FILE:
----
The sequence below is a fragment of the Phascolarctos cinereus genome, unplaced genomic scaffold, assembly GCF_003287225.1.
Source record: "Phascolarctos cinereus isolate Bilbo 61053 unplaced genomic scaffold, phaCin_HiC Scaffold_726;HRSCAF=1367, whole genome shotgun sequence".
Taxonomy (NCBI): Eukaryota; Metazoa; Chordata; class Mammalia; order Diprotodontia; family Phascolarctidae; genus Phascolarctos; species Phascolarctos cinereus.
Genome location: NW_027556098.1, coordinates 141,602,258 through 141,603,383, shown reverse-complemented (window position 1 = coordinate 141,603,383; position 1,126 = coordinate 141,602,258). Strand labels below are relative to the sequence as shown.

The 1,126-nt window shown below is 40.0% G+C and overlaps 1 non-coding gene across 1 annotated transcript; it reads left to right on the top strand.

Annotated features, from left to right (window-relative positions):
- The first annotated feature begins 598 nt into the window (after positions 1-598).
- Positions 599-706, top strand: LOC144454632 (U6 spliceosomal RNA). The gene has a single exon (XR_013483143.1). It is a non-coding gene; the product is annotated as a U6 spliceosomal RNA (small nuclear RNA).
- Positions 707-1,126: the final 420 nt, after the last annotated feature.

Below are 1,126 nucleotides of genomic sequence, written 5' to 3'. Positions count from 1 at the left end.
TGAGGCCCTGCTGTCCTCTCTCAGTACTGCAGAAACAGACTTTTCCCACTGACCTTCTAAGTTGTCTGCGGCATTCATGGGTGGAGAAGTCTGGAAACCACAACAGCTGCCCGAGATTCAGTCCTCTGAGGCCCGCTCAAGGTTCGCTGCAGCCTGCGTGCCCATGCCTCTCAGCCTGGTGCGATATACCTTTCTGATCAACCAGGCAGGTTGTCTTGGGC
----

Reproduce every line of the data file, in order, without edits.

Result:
The sequence below is a fragment of the Phascolarctos cinereus genome, unplaced genomic scaffold, assembly GCF_003287225.1.
Source record: "Phascolarctos cinereus isolate Bilbo 61053 unplaced genomic scaffold, phaCin_HiC Scaffold_726;HRSCAF=1367, whole genome shotgun sequence".
Taxonomy (NCBI): Eukaryota; Metazoa; Chordata; class Mammalia; order Diprotodontia; family Phascolarctidae; genus Phascolarctos; species Phascolarctos cinereus.
Genome location: NW_027556098.1, coordinates 141,602,258 through 141,603,383, shown reverse-complemented (window position 1 = coordinate 141,603,383; position 1,126 = coordinate 141,602,258). Strand labels below are relative to the sequence as shown.

The 1,126-nt window shown below is 40.0% G+C and overlaps 1 non-coding gene across 1 annotated transcript; it reads left to right on the top strand.

Annotated features, from left to right (window-relative positions):
- The first annotated feature begins 598 nt into the window (after positions 1-598).
- Positions 599-706, top strand: LOC144454632 (U6 spliceosomal RNA). The gene has a single exon (XR_013483143.1). It is a non-coding gene; the product is annotated as a U6 spliceosomal RNA (small nuclear RNA).
- Positions 707-1,126: the final 420 nt, after the last annotated feature.

Below are 1,126 nucleotides of genomic sequence, written 5' to 3'. Positions count from 1 at the left end.
TGAGGCCCTGCTGTCCTCTCTCAGTACTGCAGAAACAGACTTTTCCCACTGACCTTCTAAGTTGTCTGCGGCATTCATGGGTGGAGAAGTCTGGAAACCACAACAGCTGCCCGAGATTCAGTCCTCTGAGGCCCGCTCAAGGTTCGCTGCAGCCTGCGTGCCCATGCCTCTCAGCCTGGTGCGATATACCTTTCTGATCAACCAGGCAGGTTGTCTTGGGC